Chances of war with Iran, says career Middle East journalist Barbara Slavin, went down "a gazillion" with the framework for a nuclear agreement.
Never fear. Or fear. Hardliners in Congress will do their very best to change the percentages.
Slavin, who covered Iran for the Washington Post and is now senior fellow with the Atlantic Council, told The Hill that Congress should "declare victory" and join other nations that helped hammer out the deal.
With those countries -- Russia, China, France, the United Kingdom and Germany, with general participation by the European Union -- the United States would be in a powerful position to monitor whether Iran abides by its pledge to limit nuclear development to peaceful means.
We don't want that, say congressional Republicans.
That depends on who the "we" is. An ABC News/Washington Post poll found that 59 percent of Americans do.
They agree with President Obama on the best way to ensure peace: "We will engage, but we preserve all our capabilities."
He might have said, "Trust, but verify," but that was Ronald Reagan's line in dialing down nuclear tensions with the Soviet Union.
Joe Klein, writing in Time magazine, calls the nuclear talks a stunning opportunity for a moderate leader, President Hassan Rouhani, to put that country's hardliners on the sidelines regarding a deal with "the Great Satan" – us.
Klein remarks on a "weird ideological confluence" between "Likudnik neoconservatives" in Israel and Iranian hardliners. They are speaking as one in opposing the deal.
I found it interesting that Klein didn't call the confluence a troika, because we have our own hardliners of said mind.
Calling Iranians "the most pro-American Muslims in the region," Stein notes a disconnect between the masses, particularly young Iranians, and members of the "desperately-seeking-Satan hardliners" who have controlled Iranian policy for decades.
The same can and should be said of the tea party operatives now calling the shots in Congress. They are no more representative of this great and diverse nation as a whole than the cast of "Duck Dynasty."
Americans are saying: "Engage. Seek peace." They're saying it about Iran. They're saying it about Cuba.
Reagan did it with the Soviets. Nixon did it with China. We are now trade partners with Vietnam. Count all members of the World War II Axis as among our very best friends. All of them. Engage. Seek peace.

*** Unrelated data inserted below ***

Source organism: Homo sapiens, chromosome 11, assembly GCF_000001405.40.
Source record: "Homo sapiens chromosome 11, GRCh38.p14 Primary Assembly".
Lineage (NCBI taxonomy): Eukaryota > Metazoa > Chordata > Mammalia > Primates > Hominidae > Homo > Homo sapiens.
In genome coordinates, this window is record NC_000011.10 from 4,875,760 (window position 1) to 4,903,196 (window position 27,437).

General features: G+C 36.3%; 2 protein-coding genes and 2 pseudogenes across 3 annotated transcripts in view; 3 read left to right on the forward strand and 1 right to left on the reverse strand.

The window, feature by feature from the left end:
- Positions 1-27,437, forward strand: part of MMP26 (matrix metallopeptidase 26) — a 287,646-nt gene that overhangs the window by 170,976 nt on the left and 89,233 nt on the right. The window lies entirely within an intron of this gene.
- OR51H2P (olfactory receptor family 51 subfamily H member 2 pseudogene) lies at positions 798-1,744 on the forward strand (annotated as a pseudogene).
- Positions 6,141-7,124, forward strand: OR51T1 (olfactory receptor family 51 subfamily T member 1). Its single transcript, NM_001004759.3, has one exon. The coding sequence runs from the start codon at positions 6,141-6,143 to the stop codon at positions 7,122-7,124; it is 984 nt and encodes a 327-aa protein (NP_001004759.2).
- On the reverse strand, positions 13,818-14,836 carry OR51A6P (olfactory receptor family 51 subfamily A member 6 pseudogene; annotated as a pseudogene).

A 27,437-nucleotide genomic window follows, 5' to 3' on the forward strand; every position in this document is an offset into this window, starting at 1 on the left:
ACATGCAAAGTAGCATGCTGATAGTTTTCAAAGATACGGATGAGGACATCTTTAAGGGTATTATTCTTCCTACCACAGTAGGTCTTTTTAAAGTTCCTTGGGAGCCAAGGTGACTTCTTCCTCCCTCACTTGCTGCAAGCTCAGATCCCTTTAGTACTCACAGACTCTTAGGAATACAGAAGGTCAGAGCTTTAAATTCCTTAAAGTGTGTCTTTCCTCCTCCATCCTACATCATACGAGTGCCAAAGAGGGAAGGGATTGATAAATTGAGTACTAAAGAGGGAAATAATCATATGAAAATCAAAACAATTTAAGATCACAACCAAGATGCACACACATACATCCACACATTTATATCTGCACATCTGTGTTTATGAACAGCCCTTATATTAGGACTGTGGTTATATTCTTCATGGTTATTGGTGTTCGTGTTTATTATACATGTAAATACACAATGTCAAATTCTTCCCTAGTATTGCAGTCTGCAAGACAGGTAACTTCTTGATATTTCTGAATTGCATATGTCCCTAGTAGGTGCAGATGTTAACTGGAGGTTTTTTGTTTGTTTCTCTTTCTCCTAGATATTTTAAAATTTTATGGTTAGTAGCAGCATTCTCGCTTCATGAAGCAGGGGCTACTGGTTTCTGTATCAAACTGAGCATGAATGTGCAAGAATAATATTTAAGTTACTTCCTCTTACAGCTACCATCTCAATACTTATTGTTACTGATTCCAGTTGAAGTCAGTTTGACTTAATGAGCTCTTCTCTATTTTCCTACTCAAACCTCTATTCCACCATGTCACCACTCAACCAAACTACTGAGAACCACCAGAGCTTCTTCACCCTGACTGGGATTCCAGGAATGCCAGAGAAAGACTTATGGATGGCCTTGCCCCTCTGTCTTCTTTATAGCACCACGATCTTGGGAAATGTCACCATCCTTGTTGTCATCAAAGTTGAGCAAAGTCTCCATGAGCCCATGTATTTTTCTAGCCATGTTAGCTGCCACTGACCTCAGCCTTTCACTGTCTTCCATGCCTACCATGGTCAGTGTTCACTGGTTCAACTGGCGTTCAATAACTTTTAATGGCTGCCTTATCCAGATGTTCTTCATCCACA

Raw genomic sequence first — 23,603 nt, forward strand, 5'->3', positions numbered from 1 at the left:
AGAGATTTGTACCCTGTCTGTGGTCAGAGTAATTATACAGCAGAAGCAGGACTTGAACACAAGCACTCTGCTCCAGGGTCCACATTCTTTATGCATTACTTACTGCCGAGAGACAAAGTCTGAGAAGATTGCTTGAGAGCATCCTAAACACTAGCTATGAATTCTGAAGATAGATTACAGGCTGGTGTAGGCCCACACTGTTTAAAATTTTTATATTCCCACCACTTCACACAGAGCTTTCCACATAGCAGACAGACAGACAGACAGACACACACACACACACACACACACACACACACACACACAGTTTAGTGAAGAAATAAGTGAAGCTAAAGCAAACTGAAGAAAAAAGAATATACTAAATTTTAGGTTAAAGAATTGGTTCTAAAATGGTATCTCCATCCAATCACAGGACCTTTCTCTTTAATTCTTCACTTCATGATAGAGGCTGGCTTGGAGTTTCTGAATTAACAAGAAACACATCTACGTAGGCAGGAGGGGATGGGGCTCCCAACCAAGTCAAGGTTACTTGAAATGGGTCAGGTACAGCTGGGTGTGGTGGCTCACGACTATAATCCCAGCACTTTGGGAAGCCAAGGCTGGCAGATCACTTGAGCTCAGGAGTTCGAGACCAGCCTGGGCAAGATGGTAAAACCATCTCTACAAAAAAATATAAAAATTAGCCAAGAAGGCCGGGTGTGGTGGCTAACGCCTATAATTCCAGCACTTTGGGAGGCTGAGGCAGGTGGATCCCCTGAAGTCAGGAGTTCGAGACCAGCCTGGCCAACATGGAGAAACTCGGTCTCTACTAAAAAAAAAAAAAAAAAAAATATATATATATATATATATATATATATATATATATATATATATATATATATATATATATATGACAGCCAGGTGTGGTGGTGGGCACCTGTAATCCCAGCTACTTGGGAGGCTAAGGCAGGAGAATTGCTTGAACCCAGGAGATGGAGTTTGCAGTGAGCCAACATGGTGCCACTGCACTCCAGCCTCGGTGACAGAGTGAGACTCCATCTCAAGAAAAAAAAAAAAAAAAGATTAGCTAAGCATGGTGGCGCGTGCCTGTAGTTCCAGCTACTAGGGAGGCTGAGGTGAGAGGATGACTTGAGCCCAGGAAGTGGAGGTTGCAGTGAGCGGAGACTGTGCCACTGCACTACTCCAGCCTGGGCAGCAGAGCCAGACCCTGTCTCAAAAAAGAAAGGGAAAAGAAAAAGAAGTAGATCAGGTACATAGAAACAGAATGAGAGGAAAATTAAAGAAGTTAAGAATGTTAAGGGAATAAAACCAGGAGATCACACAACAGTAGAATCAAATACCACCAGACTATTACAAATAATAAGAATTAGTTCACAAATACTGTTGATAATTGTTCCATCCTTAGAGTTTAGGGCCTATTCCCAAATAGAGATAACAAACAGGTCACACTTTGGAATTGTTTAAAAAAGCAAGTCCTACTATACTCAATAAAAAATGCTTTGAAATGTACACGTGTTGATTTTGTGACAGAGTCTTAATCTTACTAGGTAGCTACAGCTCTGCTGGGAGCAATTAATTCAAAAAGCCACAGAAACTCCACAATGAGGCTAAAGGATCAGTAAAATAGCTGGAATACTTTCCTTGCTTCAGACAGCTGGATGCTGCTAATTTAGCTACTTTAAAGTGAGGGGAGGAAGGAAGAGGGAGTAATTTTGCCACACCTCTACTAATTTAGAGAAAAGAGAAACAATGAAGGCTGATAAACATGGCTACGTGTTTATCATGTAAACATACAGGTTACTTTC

The Iranian people are saying it. The Cuban people are saying it.
The American hard right is saying, "No. No. No."
On Iran, Sen. Tom Cotton talks blithely about letting bombs do our talking.
On Cuba, Sen. Marco Rubio says 50 years of isolation isn't nearly enough.
Klein is right. Some people in power are desperately seeking Satan. But are the masses? The graying Iranians want to relive the heady days of American hostages. The young Iranians want an unshackled economy and "Dancing With the Stars."
Observe at the same time the American right. It lives in another time entirely. It aches for Cold War-style tensions. It resists modernity. It resists diversity.
As an emblem of all the above, the Great Satan for America's hard right is the man in the White House. Menace is in his every twitch.
"There is no option to prevent Iran from getting a nuclear weapon," says that man, our president, "that will be more effective than the diplomatic initiative and framework that we put forward."
That is inarguable. Iran can do what it wishes, arms-wise, if it wants to endure more sanctions. Then the only answer will be bombs. However, if it wants to end its economic isolation, it has a peaceful route to get there.
This response to tensions based on musty blood oaths is a gazillion times better than the alternative, which is war.
Longtime newspaperman John Young lives in Colorado. Email: firstname.lastname@example.org.